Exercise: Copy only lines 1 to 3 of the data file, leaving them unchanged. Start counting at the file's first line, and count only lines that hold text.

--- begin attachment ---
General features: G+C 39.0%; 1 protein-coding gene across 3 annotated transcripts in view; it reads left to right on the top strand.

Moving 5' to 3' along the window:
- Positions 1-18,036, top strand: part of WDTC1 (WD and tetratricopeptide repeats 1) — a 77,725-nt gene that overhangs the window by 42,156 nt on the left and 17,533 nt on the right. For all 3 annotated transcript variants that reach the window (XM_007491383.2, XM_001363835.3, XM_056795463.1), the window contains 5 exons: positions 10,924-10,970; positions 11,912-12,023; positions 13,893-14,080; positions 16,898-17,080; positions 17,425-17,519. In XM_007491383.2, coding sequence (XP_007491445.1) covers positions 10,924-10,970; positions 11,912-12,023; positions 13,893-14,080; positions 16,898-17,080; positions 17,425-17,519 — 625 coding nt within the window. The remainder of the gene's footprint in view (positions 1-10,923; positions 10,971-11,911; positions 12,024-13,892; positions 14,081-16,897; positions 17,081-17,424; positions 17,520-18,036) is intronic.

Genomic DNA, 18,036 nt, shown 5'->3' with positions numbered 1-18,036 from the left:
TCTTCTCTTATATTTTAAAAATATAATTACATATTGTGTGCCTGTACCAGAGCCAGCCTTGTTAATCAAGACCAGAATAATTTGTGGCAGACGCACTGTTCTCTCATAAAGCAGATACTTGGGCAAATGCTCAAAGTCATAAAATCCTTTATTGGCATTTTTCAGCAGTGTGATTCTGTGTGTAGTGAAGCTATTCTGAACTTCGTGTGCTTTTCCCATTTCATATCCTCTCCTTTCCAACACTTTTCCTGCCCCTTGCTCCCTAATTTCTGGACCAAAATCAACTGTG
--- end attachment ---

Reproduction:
General features: G+C 39.0%; 1 protein-coding gene across 3 annotated transcripts in view; it reads left to right on the top strand.

Moving 5' to 3' along the window:
- Positions 1-18,036, top strand: part of WDTC1 (WD and tetratricopeptide repeats 1) — a 77,725-nt gene that overhangs the window by 42,156 nt on the left and 17,533 nt on the right. For all 3 annotated transcript variants that reach the window (XM_007491383.2, XM_001363835.3, XM_056795463.1), the window contains 5 exons: positions 10,924-10,970; positions 11,912-12,023; positions 13,893-14,080; positions 16,898-17,080; positions 17,425-17,519. In XM_007491383.2, coding sequence (XP_007491445.1) covers positions 10,924-10,970; positions 11,912-12,023; positions 13,893-14,080; positions 16,898-17,080; positions 17,425-17,519 — 625 coding nt within the window. The remainder of the gene's footprint in view (positions 1-10,923; positions 10,971-11,911; positions 12,024-13,892; positions 14,081-16,897; positions 17,081-17,424; positions 17,520-18,036) is intronic.